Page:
When I look back at the many editors who I've had the honour to write for in the past 20 years, I'm astounded by the journalism lessons gleaned from those relationships.
I've written for around 40 publications, which means more than 40 editors (since they come and go from outlets, and for one magazine I've worked with four editors). Some have been lacklustre in their communication and editing skills, while others have been astounding in how they shape stories, root out unclear ideas, and suggest ways to sharpen the feature. I'm not a fan of naming names of those who've impressed me, since those I don't name might feel slighted.
From more than one editor, I learned the importance of telling them ASAP if I had to file late. Missing deadlines is a no-no for writers, but editors will usually be understanding if a) you explain early enough why you're late and b) There's a real reason behind the delay. It could be that sources aren't getting back to you, or a family emergency popped up. Either way, I'm not vague about missing deadlines, the odd time I do, because I know, being an editor, how crucial hitting deadlines can be for publishing calendars.
I've worked with editors who valued clarity over flourishing prose, the latter of which I can be guilty of sometimes (I'm a poet, can you blame me?!). I've wised up the value of blending both clear writing and original phrasing so readers can be carried on this ride without getting confused by the points I'm trying to make. It's easy to be enamoured with your own wordplay but if you aren't providing any momentum forward in your writing, what's the point?
Skilled editors will also know which holes in a story need filled. If I lean too much on one source's viewpoint and quotes, an editor might tell me to interview this or that source who can provide balance to the story. Or maybe I didn't flesh out a stat with enough context. By highlighting these omissions, editors simply make me a better journalist, and I rarely commit this type of imbalance any longer.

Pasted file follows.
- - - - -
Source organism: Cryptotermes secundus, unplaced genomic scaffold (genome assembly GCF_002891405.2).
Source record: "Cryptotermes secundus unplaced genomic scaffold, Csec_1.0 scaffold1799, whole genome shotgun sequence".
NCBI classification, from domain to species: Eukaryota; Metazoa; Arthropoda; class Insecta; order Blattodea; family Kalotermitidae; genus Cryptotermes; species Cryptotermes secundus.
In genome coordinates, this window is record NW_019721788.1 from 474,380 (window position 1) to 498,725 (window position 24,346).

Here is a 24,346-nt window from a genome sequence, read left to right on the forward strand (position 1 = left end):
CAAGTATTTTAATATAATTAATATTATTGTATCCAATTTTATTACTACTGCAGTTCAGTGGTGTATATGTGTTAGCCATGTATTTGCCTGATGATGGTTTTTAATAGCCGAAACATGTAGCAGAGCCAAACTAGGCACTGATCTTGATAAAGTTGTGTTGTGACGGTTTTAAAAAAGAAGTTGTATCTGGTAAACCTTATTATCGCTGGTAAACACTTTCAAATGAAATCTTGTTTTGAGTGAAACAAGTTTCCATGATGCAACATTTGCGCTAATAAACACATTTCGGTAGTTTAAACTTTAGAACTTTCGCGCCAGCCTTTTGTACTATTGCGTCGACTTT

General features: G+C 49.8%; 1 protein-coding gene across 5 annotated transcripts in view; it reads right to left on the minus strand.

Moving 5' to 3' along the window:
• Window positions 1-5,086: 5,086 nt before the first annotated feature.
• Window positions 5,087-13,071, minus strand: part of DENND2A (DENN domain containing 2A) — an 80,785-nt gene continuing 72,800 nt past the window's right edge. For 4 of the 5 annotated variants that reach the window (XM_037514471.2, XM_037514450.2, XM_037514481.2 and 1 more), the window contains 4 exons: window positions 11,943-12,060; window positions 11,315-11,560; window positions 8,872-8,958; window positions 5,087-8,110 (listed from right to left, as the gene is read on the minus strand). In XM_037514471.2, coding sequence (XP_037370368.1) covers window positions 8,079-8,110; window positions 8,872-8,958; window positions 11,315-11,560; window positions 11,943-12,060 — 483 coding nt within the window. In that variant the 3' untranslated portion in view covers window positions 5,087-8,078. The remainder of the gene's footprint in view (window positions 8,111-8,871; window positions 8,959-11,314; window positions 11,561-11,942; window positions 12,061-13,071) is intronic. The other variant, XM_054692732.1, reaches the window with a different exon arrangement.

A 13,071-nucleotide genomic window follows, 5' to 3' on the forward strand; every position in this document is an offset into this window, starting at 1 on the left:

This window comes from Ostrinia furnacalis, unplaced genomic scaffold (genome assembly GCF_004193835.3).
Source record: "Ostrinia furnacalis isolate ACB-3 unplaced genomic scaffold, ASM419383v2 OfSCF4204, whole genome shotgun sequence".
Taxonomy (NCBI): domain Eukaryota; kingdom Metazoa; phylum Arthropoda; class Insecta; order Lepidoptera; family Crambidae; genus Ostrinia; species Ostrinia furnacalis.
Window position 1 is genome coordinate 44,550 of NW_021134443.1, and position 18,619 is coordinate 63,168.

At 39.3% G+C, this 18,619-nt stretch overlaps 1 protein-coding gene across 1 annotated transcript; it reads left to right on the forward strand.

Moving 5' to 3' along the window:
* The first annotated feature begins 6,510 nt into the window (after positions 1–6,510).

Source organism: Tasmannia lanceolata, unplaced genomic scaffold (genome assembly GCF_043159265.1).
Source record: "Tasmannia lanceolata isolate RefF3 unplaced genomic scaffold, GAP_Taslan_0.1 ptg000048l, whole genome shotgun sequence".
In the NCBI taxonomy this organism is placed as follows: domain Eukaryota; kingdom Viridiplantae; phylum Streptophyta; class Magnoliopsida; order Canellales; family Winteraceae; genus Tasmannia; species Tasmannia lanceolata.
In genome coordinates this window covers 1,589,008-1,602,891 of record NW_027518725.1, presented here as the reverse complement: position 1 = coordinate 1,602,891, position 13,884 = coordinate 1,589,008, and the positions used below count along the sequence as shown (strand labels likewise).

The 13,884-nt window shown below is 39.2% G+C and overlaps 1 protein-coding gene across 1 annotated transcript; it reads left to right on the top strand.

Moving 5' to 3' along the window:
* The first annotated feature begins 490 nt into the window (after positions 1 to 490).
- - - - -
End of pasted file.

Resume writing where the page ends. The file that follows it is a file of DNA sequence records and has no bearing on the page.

Finally, it's integral for writers to remember the human behind their editor's keyboard. This comes up most when the invoices are filed, the payment has yet to come. It's tempting to keep pestering editors until you get your cheque but editors are often not responsible for accounting and payroll. What I learned a long time ago, and also from being behind the keyboard as editor/publisher, is how someone's rep can be tarnished when they constantly badger editors for payment.
While I heartily agree there are too many delays for freelancers to get their fees, the editors shouldn't be blamed. I always try to get the email addy of the accounting rep since paying writers is their domain. Nudge the right people. Don't bother already-busy editors with matters they can't control.
I'm also interested in learning what you've learned from editors, in any field. Comment below or engage with me on Twitter via @SilverbergDave.
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Media criticism. Poetry. Being a better creative. Toronto stories. Technology. Sports. Why X-Files rocks.